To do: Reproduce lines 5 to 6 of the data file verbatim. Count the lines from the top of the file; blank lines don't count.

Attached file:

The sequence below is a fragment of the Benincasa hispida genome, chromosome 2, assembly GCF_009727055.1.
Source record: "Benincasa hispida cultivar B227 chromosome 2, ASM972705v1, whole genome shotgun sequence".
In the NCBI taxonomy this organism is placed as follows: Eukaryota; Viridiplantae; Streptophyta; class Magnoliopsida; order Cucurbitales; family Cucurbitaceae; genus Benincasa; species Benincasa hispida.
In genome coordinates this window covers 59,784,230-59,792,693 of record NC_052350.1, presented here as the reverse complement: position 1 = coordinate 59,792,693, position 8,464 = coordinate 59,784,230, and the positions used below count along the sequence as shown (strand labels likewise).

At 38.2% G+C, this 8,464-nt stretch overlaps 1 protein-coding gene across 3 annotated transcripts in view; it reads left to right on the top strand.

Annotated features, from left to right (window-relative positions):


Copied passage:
At 38.2% G+C, this 8,464-nt stretch overlaps 1 protein-coding gene across 3 annotated transcripts in view; it reads left to right on the top strand.

Annotated features, from left to right (window-relative positions):